The Ministry of Agriculture’s Export Promotion Program aims to encourage a consistent supply of high quality agricultural produce for export markets.
This was highlighted by the Minister for Agriculture, Rural and Maritime Development, Waterways and Environment Hon. Dr. Mahendra Reddy while officially handing over a cooler storage facility for DKAY exports at Mr Dharmen Kumar’s residence at Naceva Settlement in Sigatoka yesterday.  
“Agriculture products are perishable in nature, this particular exporter collects the produce from this area, and there are instances when the product is not sent directly to the market, and there is a need to store the produce and then organise a market.
“It is very important that we have the storage facility, particularly when there is a large amount of agricultural produce being supplied. We don’t want farmers to be told that their produce will not be bought due to an influx in market supply as it will dishearten farmers,” he said.
“When there is a cool storage facility, that particular problem will be solved, the produce can be stored until the market is available,” added Hon. Reddy.
Storage facilities are an important component of the value chain in terms of organizing the market; “Government is looking at the transportation of produce from the farm gate to the storage facility or to the market, and under the Export Promotion Program there will be more opportunities for farmers and exporters, whereby they will be assisted once and will be encouraged to reinvest on their own from then on,” said Hon. Reddy.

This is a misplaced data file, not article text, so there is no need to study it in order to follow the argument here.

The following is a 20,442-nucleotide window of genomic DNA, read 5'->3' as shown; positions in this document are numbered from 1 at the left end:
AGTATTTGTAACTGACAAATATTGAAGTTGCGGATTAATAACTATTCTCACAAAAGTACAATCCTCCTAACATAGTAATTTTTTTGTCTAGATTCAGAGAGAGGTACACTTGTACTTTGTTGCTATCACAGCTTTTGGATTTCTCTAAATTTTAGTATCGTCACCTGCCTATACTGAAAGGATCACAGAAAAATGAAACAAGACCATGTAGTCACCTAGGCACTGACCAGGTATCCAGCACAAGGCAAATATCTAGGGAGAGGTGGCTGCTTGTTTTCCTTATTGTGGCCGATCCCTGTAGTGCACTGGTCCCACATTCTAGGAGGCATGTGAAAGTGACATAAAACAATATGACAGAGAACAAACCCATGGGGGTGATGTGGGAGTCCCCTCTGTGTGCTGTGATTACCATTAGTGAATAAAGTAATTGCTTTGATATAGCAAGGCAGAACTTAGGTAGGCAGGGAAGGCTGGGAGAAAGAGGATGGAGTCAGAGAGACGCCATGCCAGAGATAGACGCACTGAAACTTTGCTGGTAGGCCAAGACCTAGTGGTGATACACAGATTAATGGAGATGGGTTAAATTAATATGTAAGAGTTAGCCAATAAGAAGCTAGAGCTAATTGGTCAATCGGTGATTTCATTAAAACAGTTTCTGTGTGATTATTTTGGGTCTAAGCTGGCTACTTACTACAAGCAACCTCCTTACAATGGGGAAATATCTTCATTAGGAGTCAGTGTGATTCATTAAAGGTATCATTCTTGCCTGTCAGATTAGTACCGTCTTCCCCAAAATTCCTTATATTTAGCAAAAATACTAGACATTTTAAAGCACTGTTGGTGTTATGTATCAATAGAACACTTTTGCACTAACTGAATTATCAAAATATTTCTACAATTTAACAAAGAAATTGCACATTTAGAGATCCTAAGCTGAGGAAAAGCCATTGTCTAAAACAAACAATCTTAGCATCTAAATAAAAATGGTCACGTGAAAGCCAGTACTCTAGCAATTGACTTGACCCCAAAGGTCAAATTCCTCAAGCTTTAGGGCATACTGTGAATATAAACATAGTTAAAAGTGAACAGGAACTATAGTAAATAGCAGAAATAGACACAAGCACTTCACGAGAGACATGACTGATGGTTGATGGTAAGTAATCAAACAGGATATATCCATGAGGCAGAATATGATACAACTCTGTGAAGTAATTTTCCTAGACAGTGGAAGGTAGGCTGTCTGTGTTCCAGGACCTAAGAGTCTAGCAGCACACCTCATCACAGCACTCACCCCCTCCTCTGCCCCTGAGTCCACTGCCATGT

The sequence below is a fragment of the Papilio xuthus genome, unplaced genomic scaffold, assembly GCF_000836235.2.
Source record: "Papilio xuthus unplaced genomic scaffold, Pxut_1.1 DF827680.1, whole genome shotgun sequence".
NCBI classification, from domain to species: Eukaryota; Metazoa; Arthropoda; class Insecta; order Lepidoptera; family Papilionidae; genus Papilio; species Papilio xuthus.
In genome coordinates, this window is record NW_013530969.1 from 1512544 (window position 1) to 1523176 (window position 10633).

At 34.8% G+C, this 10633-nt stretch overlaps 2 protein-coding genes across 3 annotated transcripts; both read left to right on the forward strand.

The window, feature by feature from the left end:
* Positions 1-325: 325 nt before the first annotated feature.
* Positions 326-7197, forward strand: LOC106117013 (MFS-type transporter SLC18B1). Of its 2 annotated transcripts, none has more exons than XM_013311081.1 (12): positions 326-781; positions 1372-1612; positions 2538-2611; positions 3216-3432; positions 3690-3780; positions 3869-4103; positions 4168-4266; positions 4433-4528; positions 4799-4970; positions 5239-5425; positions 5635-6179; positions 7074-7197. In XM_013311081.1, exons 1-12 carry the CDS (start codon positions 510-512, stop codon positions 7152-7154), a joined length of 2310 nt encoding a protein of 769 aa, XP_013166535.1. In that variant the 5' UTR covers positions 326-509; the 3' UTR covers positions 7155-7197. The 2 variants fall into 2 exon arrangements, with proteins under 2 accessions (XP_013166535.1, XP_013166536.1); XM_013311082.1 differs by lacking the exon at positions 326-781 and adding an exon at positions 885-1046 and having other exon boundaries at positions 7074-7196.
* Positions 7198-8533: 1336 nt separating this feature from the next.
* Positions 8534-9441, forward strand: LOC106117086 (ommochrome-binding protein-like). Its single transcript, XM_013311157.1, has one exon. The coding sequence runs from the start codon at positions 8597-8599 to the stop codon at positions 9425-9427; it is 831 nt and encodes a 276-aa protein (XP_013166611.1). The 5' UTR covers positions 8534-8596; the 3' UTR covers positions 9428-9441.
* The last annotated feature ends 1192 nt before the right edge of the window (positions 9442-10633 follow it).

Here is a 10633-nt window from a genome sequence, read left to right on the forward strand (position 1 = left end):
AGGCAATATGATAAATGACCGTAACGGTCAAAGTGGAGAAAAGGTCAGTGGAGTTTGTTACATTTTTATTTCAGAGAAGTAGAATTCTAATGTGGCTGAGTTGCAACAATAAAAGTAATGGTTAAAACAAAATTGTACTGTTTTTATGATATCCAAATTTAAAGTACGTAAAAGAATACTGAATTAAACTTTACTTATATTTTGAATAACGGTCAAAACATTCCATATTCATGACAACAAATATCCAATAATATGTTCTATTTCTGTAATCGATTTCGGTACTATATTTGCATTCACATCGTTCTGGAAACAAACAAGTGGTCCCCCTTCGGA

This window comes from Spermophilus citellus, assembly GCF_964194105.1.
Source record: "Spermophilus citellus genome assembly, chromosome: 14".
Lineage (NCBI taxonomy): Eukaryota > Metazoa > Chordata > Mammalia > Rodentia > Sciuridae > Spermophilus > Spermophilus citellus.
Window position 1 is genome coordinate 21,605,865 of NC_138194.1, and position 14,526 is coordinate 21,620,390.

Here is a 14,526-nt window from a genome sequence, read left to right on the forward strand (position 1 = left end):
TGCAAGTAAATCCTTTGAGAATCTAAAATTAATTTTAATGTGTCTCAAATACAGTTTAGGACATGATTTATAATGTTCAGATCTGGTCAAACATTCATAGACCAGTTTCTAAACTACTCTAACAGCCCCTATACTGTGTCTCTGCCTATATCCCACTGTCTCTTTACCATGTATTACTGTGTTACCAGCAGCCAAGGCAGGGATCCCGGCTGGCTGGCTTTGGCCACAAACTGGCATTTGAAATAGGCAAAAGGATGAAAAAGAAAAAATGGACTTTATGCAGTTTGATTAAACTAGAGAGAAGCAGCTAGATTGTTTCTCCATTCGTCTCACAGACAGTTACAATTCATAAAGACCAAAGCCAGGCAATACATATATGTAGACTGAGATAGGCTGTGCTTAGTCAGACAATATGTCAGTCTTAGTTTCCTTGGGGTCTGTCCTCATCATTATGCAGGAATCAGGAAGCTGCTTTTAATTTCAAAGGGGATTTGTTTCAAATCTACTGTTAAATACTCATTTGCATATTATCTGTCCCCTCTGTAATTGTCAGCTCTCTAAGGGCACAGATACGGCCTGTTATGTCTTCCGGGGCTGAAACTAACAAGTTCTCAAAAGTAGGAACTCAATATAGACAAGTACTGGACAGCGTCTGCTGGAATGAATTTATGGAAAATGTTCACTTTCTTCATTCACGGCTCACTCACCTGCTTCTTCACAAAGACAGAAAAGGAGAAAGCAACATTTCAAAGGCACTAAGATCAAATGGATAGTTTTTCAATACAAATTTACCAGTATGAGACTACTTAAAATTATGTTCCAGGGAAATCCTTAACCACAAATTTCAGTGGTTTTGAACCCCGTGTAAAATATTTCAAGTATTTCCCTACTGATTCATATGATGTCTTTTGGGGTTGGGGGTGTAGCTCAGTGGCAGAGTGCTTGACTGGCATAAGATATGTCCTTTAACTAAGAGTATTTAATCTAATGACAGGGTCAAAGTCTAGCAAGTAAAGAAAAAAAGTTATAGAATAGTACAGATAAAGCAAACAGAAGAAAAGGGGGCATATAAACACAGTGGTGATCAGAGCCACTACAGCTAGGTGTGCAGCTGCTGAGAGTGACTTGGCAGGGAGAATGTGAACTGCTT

Other programs existed within the Ministry to support exporters boost supplies for the export market.
“The Ministry’s Agro-Processors Infrastructure Support Program (APIS) budgeted at FJ$1 million, aims to achieve economic growth by encouraging consistent supply, improving existing export pathways and creating new export opportunities,” said Minister Reddy.
“The program focuses on helping exporters meet standards and requirements of importing countries and businesses. It includes the establishment of collection centers, cold storage systems, and the improvement of current processing and exporting facilities to meet international market requirements,” he added.
Dharmen Kumar was thankful for the Ministry’s assistance towards his export business, with the storage facility worth $40,666.67 to contribute significantly to his consistent supply to his New Zealand market, which he supplies twice a week from produce on his own farm and that of 20 other farmers from within their settlement. 
“I started on a small scale as it was difficult for me to store the produce because there was no proper storage facility as most of the agricultural produce needed to be properly stored to maintain its quality for the export market,” said Mr Kumar.
“This cooler will help me to store vegetables in bulk and continue to buy from the farmers even when there is an influx in supply from local farmers.
“The cooler will help me to increase my supply for the export market which will also encourage other farmers to be consistent in supplying vegetables as they will not have to worry about the market for their production,’ he said.


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